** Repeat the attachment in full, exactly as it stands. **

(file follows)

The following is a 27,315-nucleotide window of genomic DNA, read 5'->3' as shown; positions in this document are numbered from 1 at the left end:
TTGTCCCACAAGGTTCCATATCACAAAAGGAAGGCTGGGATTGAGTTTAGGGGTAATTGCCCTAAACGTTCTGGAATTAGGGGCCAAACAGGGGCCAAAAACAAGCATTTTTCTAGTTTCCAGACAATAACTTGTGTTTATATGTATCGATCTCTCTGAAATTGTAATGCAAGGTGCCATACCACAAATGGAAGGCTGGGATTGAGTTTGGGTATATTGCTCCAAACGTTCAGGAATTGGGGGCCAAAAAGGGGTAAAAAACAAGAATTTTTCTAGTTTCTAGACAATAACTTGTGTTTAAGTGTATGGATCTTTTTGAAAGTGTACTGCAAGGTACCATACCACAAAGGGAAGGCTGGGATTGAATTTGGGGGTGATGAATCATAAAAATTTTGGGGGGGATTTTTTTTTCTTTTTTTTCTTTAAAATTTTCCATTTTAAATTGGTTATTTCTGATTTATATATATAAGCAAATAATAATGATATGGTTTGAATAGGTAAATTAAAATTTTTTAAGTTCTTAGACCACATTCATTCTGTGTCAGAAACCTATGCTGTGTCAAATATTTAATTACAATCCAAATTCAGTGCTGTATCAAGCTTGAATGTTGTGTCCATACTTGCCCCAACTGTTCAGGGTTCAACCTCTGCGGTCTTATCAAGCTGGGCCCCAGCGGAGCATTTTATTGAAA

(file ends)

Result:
The following is a 27,315-nucleotide window of genomic DNA, read 5'->3' as shown; positions in this document are numbered from 1 at the left end:
TTGTCCCACAAGGTTCCATATCACAAAAGGAAGGCTGGGATTGAGTTTAGGGGTAATTGCCCTAAACGTTCTGGAATTAGGGGCCAAACAGGGGCCAAAAACAAGCATTTTTCTAGTTTCCAGACAATAACTTGTGTTTATATGTATCGATCTCTCTGAAATTGTAATGCAAGGTGCCATACCACAAATGGAAGGCTGGGATTGAGTTTGGGTATATTGCTCCAAACGTTCAGGAATTGGGGGCCAAAAAGGGGTAAAAAACAAGAATTTTTCTAGTTTCTAGACAATAACTTGTGTTTAAGTGTATGGATCTTTTTGAAAGTGTACTGCAAGGTACCATACCACAAAGGGAAGGCTGGGATTGAATTTGGGGGTGATGAATCATAAAAATTTTGGGGGGGATTTTTTTTTCTTTTTTTTCTTTAAAATTTTCCATTTTAAATTGGTTATTTCTGATTTATATATATAAGCAAATAATAATGATATGGTTTGAATAGGTAAATTAAAATTTTTTAAGTTCTTAGACCACATTCATTCTGTGTCAGAAACCTATGCTGTGTCAAATATTTAATTACAATCCAAATTCAGTGCTGTATCAAGCTTGAATGTTGTGTCCATACTTGCCCCAACTGTTCAGGGTTCAACCTCTGCGGTCTTATCAAGCTGGGCCCCAGCGGAGCATTTTATTGAAA